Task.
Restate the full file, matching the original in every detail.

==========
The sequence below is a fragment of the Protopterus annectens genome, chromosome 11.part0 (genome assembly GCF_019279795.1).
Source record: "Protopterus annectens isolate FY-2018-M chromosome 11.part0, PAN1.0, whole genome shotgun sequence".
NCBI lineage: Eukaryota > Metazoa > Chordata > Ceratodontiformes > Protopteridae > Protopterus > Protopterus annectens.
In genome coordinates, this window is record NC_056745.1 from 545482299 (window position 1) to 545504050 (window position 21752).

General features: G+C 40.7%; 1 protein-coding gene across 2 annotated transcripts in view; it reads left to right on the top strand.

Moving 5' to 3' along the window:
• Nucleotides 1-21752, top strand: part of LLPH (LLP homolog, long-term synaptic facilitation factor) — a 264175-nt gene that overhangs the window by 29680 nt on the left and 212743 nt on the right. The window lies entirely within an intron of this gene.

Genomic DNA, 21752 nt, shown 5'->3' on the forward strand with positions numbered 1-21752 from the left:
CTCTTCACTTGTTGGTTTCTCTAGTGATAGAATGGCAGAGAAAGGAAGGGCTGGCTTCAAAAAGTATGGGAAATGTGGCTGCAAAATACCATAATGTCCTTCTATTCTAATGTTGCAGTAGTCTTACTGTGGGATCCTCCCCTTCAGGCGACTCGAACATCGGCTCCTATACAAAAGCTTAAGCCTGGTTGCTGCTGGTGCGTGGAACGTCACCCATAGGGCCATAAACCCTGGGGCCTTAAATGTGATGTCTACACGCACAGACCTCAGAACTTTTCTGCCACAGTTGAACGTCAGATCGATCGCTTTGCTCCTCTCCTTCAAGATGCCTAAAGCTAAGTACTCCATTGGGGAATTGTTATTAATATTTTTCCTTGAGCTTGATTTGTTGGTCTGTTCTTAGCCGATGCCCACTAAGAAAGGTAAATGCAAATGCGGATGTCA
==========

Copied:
The sequence below is a fragment of the Protopterus annectens genome, chromosome 11.part0 (genome assembly GCF_019279795.1).
Source record: "Protopterus annectens isolate FY-2018-M chromosome 11.part0, PAN1.0, whole genome shotgun sequence".
NCBI lineage: Eukaryota > Metazoa > Chordata > Ceratodontiformes > Protopteridae > Protopterus > Protopterus annectens.
In genome coordinates, this window is record NC_056745.1 from 545482299 (window position 1) to 545504050 (window position 21752).

General features: G+C 40.7%; 1 protein-coding gene across 2 annotated transcripts in view; it reads left to right on the top strand.

Moving 5' to 3' along the window:
• Nucleotides 1-21752, top strand: part of LLPH (LLP homolog, long-term synaptic facilitation factor) — a 264175-nt gene that overhangs the window by 29680 nt on the left and 212743 nt on the right. The window lies entirely within an intron of this gene.

Genomic DNA, 21752 nt, shown 5'->3' on the forward strand with positions numbered 1-21752 from the left:
CTCTTCACTTGTTGGTTTCTCTAGTGATAGAATGGCAGAGAAAGGAAGGGCTGGCTTCAAAAAGTATGGGAAATGTGGCTGCAAAATACCATAATGTCCTTCTATTCTAATGTTGCAGTAGTCTTACTGTGGGATCCTCCCCTTCAGGCGACTCGAACATCGGCTCCTATACAAAAGCTTAAGCCTGGTTGCTGCTGGTGCGTGGAACGTCACCCATAGGGCCATAAACCCTGGGGCCTTAAATGTGATGTCTACACGCACAGACCTCAGAACTTTTCTGCCACAGTTGAACGTCAGATCGATCGCTTTGCTCCTCTCCTTCAAGATGCCTAAAGCTAAGTACTCCATTGGGGAATTGTTATTAATATTTTTCCTTGAGCTTGATTTGTTGGTCTGTTCTTAGCCGATGCCCACTAAGAAAGGTAAATGCAAATGCGGATGTCA